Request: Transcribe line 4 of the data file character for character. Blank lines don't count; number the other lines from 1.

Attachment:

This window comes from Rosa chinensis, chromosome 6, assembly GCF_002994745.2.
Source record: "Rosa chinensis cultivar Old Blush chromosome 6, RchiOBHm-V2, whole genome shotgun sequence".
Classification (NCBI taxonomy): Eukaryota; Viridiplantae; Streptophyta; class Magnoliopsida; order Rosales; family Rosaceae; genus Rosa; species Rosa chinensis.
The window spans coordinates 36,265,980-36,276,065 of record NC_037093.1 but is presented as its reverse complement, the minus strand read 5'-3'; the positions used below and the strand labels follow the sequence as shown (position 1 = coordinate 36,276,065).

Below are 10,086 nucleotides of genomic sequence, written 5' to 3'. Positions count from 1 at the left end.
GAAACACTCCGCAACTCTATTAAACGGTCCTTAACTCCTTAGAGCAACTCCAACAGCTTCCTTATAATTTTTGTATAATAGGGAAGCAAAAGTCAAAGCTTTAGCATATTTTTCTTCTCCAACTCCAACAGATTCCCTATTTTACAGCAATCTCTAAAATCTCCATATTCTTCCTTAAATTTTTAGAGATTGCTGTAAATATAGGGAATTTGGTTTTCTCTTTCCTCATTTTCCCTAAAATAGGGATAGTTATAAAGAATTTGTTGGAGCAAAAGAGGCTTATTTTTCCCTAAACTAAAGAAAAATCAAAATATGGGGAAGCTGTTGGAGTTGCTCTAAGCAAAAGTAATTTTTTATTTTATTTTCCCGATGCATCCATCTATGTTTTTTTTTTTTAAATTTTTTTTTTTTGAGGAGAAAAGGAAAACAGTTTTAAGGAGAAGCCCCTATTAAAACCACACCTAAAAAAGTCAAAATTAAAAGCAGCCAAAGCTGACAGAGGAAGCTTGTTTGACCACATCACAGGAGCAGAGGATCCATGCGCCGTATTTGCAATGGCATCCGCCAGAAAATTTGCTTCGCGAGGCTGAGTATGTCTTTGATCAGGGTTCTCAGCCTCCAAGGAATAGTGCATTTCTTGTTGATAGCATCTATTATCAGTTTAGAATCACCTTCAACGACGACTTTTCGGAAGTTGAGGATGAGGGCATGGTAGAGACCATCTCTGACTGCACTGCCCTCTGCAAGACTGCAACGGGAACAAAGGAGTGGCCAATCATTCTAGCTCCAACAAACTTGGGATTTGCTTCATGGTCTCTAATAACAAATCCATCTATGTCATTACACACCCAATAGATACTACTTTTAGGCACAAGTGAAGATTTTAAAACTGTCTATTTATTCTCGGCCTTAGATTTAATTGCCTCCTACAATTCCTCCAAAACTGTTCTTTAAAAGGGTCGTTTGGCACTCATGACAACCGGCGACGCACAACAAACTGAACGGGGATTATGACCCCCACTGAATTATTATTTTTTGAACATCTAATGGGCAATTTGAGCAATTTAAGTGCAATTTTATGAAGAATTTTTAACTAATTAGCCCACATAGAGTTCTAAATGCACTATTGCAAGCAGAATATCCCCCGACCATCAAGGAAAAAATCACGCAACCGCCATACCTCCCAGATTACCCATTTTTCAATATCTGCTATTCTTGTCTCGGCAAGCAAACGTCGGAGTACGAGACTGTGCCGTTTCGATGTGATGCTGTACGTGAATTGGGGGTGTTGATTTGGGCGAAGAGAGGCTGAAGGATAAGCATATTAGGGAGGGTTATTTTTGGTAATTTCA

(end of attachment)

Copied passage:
The window spans coordinates 36,265,980-36,276,065 of record NC_037093.1 but is presented as its reverse complement, the minus strand read 5'-3'; the positions used below and the strand labels follow the sequence as shown (position 1 = coordinate 36,276,065).